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Home > Troubleshooting > SQL Server Browser Service and Default Instances

SQL Server Browser Service and Default Instances

Microsoft SQL Server Browser service is critical component of SQL Server, that lets allows users to connect to an instance if the default port has been changed or SQL Server is using a dynamic port. Right!?!

No!  Or so I found today, I cannot get SQL Server Browser service to work with default instances.  It only reports port information for named instances.  The Books Online article says “On startup, SQL Server Browser starts and claims UDP port 1434. SQL Server Browser reads the registry, identifies all SQL Server instances on the computer, and notes the ports and named pipes that they use. When a server has two or more network cards, SQL Server Browser will return all ports enabled for SQL Server. SQL Server 2005 and SQL Server Browser support ipv6 and ipv4.” [ref].  However it doesn’t work.

After digging into Microsoft Connect came across this article.  Looks like a known issue with no solution.

My on testing to prove it to myself.

  1. Start SQL Server Browser service from Command Prompt with -c option.  This will cause the Browser Service to report all incoming/outgoing requests.
  2. Change the default port on default instance from 1433 to different port, lets say 51000.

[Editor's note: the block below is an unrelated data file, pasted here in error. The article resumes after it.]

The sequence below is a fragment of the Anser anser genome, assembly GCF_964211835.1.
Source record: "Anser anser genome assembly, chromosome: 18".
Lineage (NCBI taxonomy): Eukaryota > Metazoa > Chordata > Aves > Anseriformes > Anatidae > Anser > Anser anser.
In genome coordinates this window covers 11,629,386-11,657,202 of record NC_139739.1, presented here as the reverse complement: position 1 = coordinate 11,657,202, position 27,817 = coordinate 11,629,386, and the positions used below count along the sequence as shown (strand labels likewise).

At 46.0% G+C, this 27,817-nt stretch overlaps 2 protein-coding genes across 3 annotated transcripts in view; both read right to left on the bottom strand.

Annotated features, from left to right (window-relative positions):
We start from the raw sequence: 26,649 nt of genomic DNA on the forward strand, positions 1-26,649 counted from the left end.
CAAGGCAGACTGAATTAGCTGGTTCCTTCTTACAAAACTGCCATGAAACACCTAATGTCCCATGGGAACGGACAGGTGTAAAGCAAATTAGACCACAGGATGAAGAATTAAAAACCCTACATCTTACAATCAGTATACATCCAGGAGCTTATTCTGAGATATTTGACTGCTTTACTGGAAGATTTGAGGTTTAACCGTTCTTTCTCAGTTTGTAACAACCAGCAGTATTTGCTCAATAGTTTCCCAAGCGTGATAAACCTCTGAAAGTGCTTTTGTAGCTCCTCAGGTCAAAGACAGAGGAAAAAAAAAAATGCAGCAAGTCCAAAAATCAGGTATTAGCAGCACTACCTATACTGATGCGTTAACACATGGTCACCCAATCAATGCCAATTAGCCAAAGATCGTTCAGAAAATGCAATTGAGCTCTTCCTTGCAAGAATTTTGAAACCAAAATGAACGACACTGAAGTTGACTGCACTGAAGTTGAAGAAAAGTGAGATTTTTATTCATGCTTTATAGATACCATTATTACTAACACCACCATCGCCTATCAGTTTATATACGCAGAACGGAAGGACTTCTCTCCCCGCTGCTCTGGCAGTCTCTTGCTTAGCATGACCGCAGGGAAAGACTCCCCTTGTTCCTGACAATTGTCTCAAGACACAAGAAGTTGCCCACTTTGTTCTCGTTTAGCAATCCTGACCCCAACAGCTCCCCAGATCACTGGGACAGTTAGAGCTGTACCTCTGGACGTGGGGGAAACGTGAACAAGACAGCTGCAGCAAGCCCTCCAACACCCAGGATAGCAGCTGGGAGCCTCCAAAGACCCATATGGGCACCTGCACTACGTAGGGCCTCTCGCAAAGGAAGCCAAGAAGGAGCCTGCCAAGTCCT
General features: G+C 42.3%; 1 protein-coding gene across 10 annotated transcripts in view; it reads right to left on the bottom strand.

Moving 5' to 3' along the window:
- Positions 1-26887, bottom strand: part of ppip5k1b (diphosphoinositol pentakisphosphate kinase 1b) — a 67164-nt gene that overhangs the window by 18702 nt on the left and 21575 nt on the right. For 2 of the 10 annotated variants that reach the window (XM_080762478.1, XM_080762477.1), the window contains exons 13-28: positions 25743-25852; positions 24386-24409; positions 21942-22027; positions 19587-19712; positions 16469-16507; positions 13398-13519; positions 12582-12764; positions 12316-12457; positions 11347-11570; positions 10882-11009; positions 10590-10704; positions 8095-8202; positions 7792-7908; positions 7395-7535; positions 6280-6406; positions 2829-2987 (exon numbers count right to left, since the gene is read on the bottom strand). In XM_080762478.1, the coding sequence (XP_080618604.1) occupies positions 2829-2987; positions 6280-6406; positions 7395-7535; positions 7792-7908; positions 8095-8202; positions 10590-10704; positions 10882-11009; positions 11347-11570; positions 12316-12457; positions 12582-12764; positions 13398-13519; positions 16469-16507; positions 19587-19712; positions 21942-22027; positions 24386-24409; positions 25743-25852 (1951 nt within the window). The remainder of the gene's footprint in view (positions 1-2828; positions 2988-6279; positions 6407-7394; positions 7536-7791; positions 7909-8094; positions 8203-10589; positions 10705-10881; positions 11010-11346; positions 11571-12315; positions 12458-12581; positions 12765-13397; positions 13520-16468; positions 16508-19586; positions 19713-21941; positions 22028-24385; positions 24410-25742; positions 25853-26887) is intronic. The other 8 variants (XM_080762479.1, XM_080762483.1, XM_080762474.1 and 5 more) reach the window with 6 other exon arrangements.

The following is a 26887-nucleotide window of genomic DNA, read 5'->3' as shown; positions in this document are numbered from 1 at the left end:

3. Disable all protocols expect TCP/IP.
  4. Restart SQL Server Instance.
  5. Open up SQL Server management studio and try to connect to SQL Server now.

We get the following error:

TITLE: Connect to Server
——————————

Cannot connect to SQLServer-Test.

——————————
ADDITIONAL INFORMATION:

A network-related or instance-specific error occurred while establishing a connection to SQL Server. The server was not found or was not accessible. Verify that the instance name is correct and that SQL Server is configured to allow remote connections. (provider: Named Pipes Provider, error: 40 – Could not open a connection to SQL Server) (Microsoft SQL Server, Error: 2)

So interesting thing here is why is it using Named Pipes? I am unsure why SSMS is defaulting to Named Pipes.  My protocol priority lists it as #3.  Alright I am not troubleshooting this so tried to force TCP/IP.

TITLE: Connect to Server
——————————

Cannot connect to SQLServer-Test.

——————————
ADDITIONAL INFORMATION:

A network-related or instance-specific error occurred while establishing a connection to SQL Server. The server was not found or was not accessible. Verify that the instance name is correct and that SQL Server is configured to allow remote connections. (provider: TCP Provider, error: 0 – No connection could be made because the target machine actively refused it.) (Microsoft SQL Server, Error: 10061)

No matter what I do I cannot get connection.  I have to use “Server,Port” for it to work.  I have also used Network Monitor to try to catch what packets are being sent, nothing, zilch, zero, nadda.  Urggg!

Anyhow lesson learned .. I have submitted MS Connect article to add that info the Books Online? Hopefully? (Link).

Interesting things learned while testing this…

  • There is no SQLBrowser.exe in the Microsoft SQL Server\100 or Microsoft SQL Server\110 folder.  Even with my SQL 2012 install it is in Microsoft SQL Server\90 folder.
  • It is a 32-bit only application (makes sense I guess).
  • Learned about the -c option to do troubleshooting and testing.

PS the browser service was running, tested against SQL 2008, SQL 2008 R2 and SQL 2012.

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